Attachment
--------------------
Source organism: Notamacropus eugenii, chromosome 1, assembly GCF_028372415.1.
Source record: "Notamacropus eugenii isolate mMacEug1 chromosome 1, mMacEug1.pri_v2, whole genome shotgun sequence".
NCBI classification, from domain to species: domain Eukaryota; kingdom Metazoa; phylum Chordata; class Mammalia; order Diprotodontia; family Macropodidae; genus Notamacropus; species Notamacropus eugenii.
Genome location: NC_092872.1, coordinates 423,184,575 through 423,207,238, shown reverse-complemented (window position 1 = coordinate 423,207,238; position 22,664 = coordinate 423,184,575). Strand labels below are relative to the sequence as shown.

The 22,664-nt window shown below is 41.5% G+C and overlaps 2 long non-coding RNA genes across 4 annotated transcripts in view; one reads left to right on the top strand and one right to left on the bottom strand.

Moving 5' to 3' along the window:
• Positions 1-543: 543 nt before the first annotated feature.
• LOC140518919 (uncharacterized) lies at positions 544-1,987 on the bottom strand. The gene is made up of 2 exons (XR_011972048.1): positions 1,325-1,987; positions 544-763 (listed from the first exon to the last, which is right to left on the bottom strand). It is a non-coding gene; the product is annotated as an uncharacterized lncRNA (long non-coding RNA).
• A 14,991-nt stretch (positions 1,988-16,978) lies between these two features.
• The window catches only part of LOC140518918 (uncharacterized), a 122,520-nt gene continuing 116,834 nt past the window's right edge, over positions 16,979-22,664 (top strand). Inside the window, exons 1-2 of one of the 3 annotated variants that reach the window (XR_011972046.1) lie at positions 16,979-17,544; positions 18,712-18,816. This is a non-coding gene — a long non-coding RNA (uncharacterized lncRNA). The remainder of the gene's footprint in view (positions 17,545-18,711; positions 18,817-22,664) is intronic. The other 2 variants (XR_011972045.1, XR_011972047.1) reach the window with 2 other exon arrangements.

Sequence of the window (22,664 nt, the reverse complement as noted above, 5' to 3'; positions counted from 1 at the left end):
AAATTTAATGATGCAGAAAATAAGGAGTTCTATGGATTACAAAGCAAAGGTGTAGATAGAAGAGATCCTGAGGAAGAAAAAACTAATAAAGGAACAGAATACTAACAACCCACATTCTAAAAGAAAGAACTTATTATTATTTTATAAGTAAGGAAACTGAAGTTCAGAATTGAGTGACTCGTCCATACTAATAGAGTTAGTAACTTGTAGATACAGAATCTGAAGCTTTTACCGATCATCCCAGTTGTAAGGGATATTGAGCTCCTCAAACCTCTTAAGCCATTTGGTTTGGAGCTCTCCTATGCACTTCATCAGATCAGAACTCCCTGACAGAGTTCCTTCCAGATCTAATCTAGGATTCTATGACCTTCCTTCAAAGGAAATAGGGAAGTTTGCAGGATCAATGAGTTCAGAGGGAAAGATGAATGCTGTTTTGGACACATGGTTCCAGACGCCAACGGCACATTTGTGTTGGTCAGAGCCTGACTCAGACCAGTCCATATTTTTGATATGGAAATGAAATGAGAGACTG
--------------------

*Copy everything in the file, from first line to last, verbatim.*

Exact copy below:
Source organism: Notamacropus eugenii, chromosome 1, assembly GCF_028372415.1.
Source record: "Notamacropus eugenii isolate mMacEug1 chromosome 1, mMacEug1.pri_v2, whole genome shotgun sequence".
NCBI classification, from domain to species: domain Eukaryota; kingdom Metazoa; phylum Chordata; class Mammalia; order Diprotodontia; family Macropodidae; genus Notamacropus; species Notamacropus eugenii.
Genome location: NC_092872.1, coordinates 423,184,575 through 423,207,238, shown reverse-complemented (window position 1 = coordinate 423,207,238; position 22,664 = coordinate 423,184,575). Strand labels below are relative to the sequence as shown.

The 22,664-nt window shown below is 41.5% G+C and overlaps 2 long non-coding RNA genes across 4 annotated transcripts in view; one reads left to right on the top strand and one right to left on the bottom strand.

Moving 5' to 3' along the window:
• Positions 1-543: 543 nt before the first annotated feature.
• LOC140518919 (uncharacterized) lies at positions 544-1,987 on the bottom strand. The gene is made up of 2 exons (XR_011972048.1): positions 1,325-1,987; positions 544-763 (listed from the first exon to the last, which is right to left on the bottom strand). It is a non-coding gene; the product is annotated as an uncharacterized lncRNA (long non-coding RNA).
• A 14,991-nt stretch (positions 1,988-16,978) lies between these two features.
• The window catches only part of LOC140518918 (uncharacterized), a 122,520-nt gene continuing 116,834 nt past the window's right edge, over positions 16,979-22,664 (top strand). Inside the window, exons 1-2 of one of the 3 annotated variants that reach the window (XR_011972046.1) lie at positions 16,979-17,544; positions 18,712-18,816. This is a non-coding gene — a long non-coding RNA (uncharacterized lncRNA). The remainder of the gene's footprint in view (positions 17,545-18,711; positions 18,817-22,664) is intronic. The other 2 variants (XR_011972045.1, XR_011972047.1) reach the window with 2 other exon arrangements.

Sequence of the window (22,664 nt, the reverse complement as noted above, 5' to 3'; positions counted from 1 at the left end):
AAATTTAATGATGCAGAAAATAAGGAGTTCTATGGATTACAAAGCAAAGGTGTAGATAGAAGAGATCCTGAGGAAGAAAAAACTAATAAAGGAACAGAATACTAACAACCCACATTCTAAAAGAAAGAACTTATTATTATTTTATAAGTAAGGAAACTGAAGTTCAGAATTGAGTGACTCGTCCATACTAATAGAGTTAGTAACTTGTAGATACAGAATCTGAAGCTTTTACCGATCATCCCAGTTGTAAGGGATATTGAGCTCCTCAAACCTCTTAAGCCATTTGGTTTGGAGCTCTCCTATGCACTTCATCAGATCAGAACTCCCTGACAGAGTTCCTTCCAGATCTAATCTAGGATTCTATGACCTTCCTTCAAAGGAAATAGGGAAGTTTGCAGGATCAATGAGTTCAGAGGGAAAGATGAATGCTGTTTTGGACACATGGTTCCAGACGCCAACGGCACATTTGTGTTGGTCAGAGCCTGACTCAGACCAGTCCATATTTTTGATATGGAAATGAAATGAGAGACTG